Fla. Gov. DeSantis Signs Bill Raising Stripper Age to 21

TALLAHASSEE, Fla.—Florida Gov. Ron DeSantis on Monday officially signed House Bill (HB) 7063, which requires any performers at adult establishments in the state to be at least 21 years of age. DeSantis announced the approval of the bill today in an official transmittal letter from his office. During a press conference in Coral Gables, DeSantis adopted the bill that dramatically changes adult entertainment in Florida.

AVN previously reported on HB 7063 during the legislative process earlier in the year. It enters force on July 1, 2024.

HB 7063 broadly applies to businesses that fall under the state's definition of adult entertainment, including strip clubs, burlesque shows, adult bookstores and adult theaters. Sponsors of the bill, predominately conservative Republicans aligned with DeSantis ideologically, presented the measure as a means to prevent human trafficking.

"This legislation will help better protect the most vulnerable in our communities, it will ensure that if businesses are not complying with these very modest, reasonable requirements, whether knowingly or unknowingly, they will be held accountable," DeSantis said during the Coral Gables press conference. "And of course, anybody actively involved in human trafficking will have the book thrown at them in the state of Florida."

Obscenity statutes in Florida permit people 18 years of age and above to perform and be employed at these types of businesses. The bill now drastically changes this. Adult venue staffers aged 18 to 20 would not face penalties or sanctions from the state. But, HB 7063 would make it a second-degree felony to employ or permit someone under 21 to work at these businesses.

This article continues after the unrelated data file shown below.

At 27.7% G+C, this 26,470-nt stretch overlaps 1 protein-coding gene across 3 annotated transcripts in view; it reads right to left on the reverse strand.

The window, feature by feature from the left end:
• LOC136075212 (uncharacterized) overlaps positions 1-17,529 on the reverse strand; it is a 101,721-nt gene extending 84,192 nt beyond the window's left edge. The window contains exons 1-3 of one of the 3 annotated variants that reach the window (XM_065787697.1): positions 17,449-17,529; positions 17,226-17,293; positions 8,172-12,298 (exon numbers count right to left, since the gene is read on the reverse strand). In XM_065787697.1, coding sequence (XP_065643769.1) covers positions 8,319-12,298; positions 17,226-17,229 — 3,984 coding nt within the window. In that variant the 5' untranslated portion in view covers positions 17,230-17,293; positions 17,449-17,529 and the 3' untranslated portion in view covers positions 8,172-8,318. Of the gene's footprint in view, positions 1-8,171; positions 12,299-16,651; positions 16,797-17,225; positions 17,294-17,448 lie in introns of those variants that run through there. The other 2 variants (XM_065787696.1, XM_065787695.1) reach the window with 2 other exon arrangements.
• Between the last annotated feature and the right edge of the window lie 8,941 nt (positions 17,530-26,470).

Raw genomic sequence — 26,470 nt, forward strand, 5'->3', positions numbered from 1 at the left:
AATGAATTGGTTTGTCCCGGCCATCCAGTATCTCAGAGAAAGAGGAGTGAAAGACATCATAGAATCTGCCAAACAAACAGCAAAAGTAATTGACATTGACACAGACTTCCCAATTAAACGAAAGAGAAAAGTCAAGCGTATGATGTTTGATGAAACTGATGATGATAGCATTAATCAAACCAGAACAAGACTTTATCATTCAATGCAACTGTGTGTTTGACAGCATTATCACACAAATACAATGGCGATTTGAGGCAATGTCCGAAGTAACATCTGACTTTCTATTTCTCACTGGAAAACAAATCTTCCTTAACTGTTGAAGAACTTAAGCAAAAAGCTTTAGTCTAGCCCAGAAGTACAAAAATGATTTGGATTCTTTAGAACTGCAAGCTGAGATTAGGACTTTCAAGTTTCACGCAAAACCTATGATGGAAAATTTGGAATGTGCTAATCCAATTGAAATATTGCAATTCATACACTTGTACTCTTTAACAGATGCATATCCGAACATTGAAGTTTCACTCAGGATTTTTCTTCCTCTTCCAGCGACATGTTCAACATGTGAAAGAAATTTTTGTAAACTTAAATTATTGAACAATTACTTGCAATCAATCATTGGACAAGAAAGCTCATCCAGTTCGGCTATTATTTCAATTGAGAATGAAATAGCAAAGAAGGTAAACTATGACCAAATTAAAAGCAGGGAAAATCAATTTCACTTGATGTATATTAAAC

Penalties include up to 15 years in prison and a fine of $10,000 for "an owner, a manager, an employee, or a contractor of an adult entertainment establishment" who allows a prohibited individual to reveal breasts, buttocks or genitals. If the prohibited person is clothed, the club owner could be charged with a misdemeanor, face up to a year in jail, and could potentially pay a fine of up to $1,000.

Fake identification cards also don't shield owners from potential criminal liability. The bill states, "[A] person's ignorance of another person's age or a person's misrepresentation of his or her age may no be raised as a defense in a prosecution for a violation of this section."

Advocacy organizations working for labor rights for adult entertainers and dancers regulated by the new Florida law are concerned HB 7063 will cause more harm than good.

"It is our understanding that banning 18 to 20-year-old people from dancing is most likely to simply push vulnerable young folks into more dangerous parts of the sex work industry that lack the protection and community that comes with working in a club," a spokesperson for mutual aid group Strippers United told AVN. "Therefore, it appears to us that this new legislation is less about protecting 18 to 20-year-olds and more about controlling them and their choices in a way that reinforces a culture of antagonism against an honest community of workers whose only 'crime' is the disrespect shown to their labor."
HB 7063 comes at a time when the rights of erotic dancers and strippers are a noteworthy microcosm of the fight for labor rights in the entertainment and hospitality spaces. For example, Washington state adopted the so-called "Strippers’ Bill of Rights," granting a wider breadth of labor rights and protections to adult entertainers at various types of venues. Organizing remains a central tenant to groups like Strippers United and the Washington-based Strippers Are Workers.
Providing insight as to how Washington versus Florida regulates strippers and adult clubs, Madison Zack-Wu of Strippers Are Workers characterized the latter's approach as "clearly anti-sex work."
"We have agreed as a society that 18 is the age of adulthood and the age for consent (at most)," Zack-Wu wrote in an email to AVN. "Banning a specific kind of work only creates barrier issues for those dancers who may have very necessary and legitimate reasons for choosing stripping as work—leading to financial insecurity and vulnerability."
Elizabeth Nolan Brown, a senior editor at the libertarian-leaning Reason.com, characterized HB 7063 as the latest development in a trend of "infantilizing young adults."